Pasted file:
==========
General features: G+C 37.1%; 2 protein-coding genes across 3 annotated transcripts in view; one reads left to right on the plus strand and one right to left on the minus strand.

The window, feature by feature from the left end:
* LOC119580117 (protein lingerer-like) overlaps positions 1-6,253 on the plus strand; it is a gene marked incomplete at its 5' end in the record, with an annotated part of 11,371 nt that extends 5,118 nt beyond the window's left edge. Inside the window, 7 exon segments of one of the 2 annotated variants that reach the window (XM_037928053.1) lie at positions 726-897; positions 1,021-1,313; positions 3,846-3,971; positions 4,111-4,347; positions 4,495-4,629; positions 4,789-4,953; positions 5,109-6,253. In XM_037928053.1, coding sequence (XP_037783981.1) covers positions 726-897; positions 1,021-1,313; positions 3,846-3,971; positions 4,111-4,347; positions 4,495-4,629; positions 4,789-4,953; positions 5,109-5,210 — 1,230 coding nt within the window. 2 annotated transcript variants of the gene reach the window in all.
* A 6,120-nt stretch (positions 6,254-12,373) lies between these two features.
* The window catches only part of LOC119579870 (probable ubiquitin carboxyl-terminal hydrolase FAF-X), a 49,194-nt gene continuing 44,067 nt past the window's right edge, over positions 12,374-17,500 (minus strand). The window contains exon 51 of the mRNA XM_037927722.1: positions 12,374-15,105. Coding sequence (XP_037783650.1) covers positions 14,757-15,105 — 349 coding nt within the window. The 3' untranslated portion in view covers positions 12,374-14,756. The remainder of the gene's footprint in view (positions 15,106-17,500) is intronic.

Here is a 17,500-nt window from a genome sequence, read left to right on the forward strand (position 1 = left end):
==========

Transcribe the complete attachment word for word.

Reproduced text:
General features: G+C 37.1%; 2 protein-coding genes across 3 annotated transcripts in view; one reads left to right on the plus strand and one right to left on the minus strand.

The window, feature by feature from the left end:
* LOC119580117 (protein lingerer-like) overlaps positions 1-6,253 on the plus strand; it is a gene marked incomplete at its 5' end in the record, with an annotated part of 11,371 nt that extends 5,118 nt beyond the window's left edge. Inside the window, 7 exon segments of one of the 2 annotated variants that reach the window (XM_037928053.1) lie at positions 726-897; positions 1,021-1,313; positions 3,846-3,971; positions 4,111-4,347; positions 4,495-4,629; positions 4,789-4,953; positions 5,109-6,253. In XM_037928053.1, coding sequence (XP_037783981.1) covers positions 726-897; positions 1,021-1,313; positions 3,846-3,971; positions 4,111-4,347; positions 4,495-4,629; positions 4,789-4,953; positions 5,109-5,210 — 1,230 coding nt within the window. 2 annotated transcript variants of the gene reach the window in all.
* A 6,120-nt stretch (positions 6,254-12,373) lies between these two features.
* The window catches only part of LOC119579870 (probable ubiquitin carboxyl-terminal hydrolase FAF-X), a 49,194-nt gene continuing 44,067 nt past the window's right edge, over positions 12,374-17,500 (minus strand). The window contains exon 51 of the mRNA XM_037927722.1: positions 12,374-15,105. Coding sequence (XP_037783650.1) covers positions 14,757-15,105 — 349 coding nt within the window. The 3' untranslated portion in view covers positions 12,374-14,756. The remainder of the gene's footprint in view (positions 15,106-17,500) is intronic.

Here is a 17,500-nt window from a genome sequence, read left to right on the forward strand (position 1 = left end):